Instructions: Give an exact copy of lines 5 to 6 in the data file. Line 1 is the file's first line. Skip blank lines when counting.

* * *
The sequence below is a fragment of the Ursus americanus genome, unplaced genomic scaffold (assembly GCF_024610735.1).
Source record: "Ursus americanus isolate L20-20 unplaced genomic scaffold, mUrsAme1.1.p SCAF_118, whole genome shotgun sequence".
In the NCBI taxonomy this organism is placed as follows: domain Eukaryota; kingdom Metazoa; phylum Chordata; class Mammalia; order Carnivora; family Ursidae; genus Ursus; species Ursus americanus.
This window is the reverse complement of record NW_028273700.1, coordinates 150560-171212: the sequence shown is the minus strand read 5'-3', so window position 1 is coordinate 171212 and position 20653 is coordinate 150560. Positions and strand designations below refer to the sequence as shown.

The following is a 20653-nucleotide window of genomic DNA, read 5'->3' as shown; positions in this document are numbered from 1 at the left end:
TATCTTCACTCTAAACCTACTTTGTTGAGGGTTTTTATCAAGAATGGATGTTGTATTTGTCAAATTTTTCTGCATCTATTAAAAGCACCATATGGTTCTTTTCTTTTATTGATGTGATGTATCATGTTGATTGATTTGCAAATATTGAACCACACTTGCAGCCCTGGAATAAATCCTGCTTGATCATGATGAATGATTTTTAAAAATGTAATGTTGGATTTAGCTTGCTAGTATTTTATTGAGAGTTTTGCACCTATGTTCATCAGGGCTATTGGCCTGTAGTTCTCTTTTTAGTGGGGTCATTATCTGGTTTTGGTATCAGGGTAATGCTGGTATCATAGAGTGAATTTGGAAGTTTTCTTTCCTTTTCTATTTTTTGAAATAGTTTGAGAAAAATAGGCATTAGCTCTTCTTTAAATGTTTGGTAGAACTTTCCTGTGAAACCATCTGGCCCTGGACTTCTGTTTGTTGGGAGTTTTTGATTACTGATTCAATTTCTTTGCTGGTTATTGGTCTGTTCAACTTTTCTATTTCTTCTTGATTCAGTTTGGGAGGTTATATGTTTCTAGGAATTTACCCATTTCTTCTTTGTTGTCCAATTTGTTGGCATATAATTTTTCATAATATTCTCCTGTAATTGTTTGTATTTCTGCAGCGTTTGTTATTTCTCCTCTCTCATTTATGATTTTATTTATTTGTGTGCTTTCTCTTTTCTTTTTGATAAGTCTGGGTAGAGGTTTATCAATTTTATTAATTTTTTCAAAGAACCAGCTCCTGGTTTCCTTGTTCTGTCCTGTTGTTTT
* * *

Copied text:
The following is a 20653-nucleotide window of genomic DNA, read 5'->3' as shown; positions in this document are numbered from 1 at the left end:
TATCTTCACTCTAAACCTACTTTGTTGAGGGTTTTTATCAAGAATGGATGTTGTATTTGTCAAATTTTTCTGCATCTATTAAAAGCACCATATGGTTCTTTTCTTTTATTGATGTGATGTATCATGTTGATTGATTTGCAAATATTGAACCACACTTGCAGCCCTGGAATAAATCCTGCTTGATCATGATGAATGATTTTTAAAAATGTAATGTTGGATTTAGCTTGCTAGTATTTTATTGAGAGTTTTGCACCTATGTTCATCAGGGCTATTGGCCTGTAGTTCTCTTTTTAGTGGGGTCATTATCTGGTTTTGGTATCAGGGTAATGCTGGTATCATAGAGTGAATTTGGAAGTTTTCTTTCCTTTTCTATTTTTTGAAATAGTTTGAGAAAAATAGGCATTAGCTCTTCTTTAAATGTTTGGTAGAACTTTCCTGTGAAACCATCTGGCCCTGGACTTCTGTTTGTTGGGAGTTTTTGATTACTGATTCAATTTCTTTGCTGGTTATTGGTCTGTTCAACTTTTCTATTTCTTCTTGATTCAGTTTGGGAGGTTATATGTTTCTAGGAATTTACCCATTTCTTCTTTGTTGTCCAATTTGTTGGCATATAATTTTTCATAATATTCTCCTGTAATTGTTTGTATTTCTGCAGCGTTTGTTATTTCTCCTCTCTCATTTATGATTTTATTTATTTGTGTGCTTTCTCTTTTCTTTTTGATAAGTCTGGGTAGAGGTTTATCAATTTTATTAATTTTTTCAAAGAACCAGCTCCTGGTTTCCTTGTTCTGTCCTGTTGTTTT